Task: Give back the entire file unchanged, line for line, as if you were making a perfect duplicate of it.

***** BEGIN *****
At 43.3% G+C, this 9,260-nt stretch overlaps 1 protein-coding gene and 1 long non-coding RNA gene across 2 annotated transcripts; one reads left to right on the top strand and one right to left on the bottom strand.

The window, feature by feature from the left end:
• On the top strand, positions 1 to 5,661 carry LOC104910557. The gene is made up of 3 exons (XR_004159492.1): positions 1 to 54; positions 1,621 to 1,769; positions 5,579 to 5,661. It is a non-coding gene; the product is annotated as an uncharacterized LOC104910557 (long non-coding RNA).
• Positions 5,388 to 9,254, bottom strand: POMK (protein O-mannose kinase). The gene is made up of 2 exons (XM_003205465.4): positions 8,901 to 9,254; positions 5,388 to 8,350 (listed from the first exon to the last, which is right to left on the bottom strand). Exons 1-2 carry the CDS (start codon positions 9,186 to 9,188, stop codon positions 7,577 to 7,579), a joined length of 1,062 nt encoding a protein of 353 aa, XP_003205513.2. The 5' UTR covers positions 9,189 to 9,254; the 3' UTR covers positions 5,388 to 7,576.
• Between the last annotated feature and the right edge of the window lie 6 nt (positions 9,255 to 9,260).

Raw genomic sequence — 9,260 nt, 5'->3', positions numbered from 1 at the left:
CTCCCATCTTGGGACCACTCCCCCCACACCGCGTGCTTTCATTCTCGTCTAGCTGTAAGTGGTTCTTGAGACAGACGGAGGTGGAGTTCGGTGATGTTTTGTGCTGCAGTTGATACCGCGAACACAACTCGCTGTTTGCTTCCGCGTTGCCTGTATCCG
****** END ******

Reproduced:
At 43.3% G+C, this 9,260-nt stretch overlaps 1 protein-coding gene and 1 long non-coding RNA gene across 2 annotated transcripts; one reads left to right on the top strand and one right to left on the bottom strand.

The window, feature by feature from the left end:
• On the top strand, positions 1 to 5,661 carry LOC104910557. The gene is made up of 3 exons (XR_004159492.1): positions 1 to 54; positions 1,621 to 1,769; positions 5,579 to 5,661. It is a non-coding gene; the product is annotated as an uncharacterized LOC104910557 (long non-coding RNA).
• Positions 5,388 to 9,254, bottom strand: POMK (protein O-mannose kinase). The gene is made up of 2 exons (XM_003205465.4): positions 8,901 to 9,254; positions 5,388 to 8,350 (listed from the first exon to the last, which is right to left on the bottom strand). Exons 1-2 carry the CDS (start codon positions 9,186 to 9,188, stop codon positions 7,577 to 7,579), a joined length of 1,062 nt encoding a protein of 353 aa, XP_003205513.2. The 5' UTR covers positions 9,189 to 9,254; the 3' UTR covers positions 5,388 to 7,576.
• Between the last annotated feature and the right edge of the window lie 6 nt (positions 9,255 to 9,260).

Raw genomic sequence — 9,260 nt, 5'->3', positions numbered from 1 at the left:
CTCCCATCTTGGGACCACTCCCCCCACACCGCGTGCTTTCATTCTCGTCTAGCTGTAAGTGGTTCTTGAGACAGACGGAGGTGGAGTTCGGTGATGTTTTGTGCTGCAGTTGATACCGCGAACACAACTCGCTGTTTGCTTCCGCGTTGCCTGTATCCG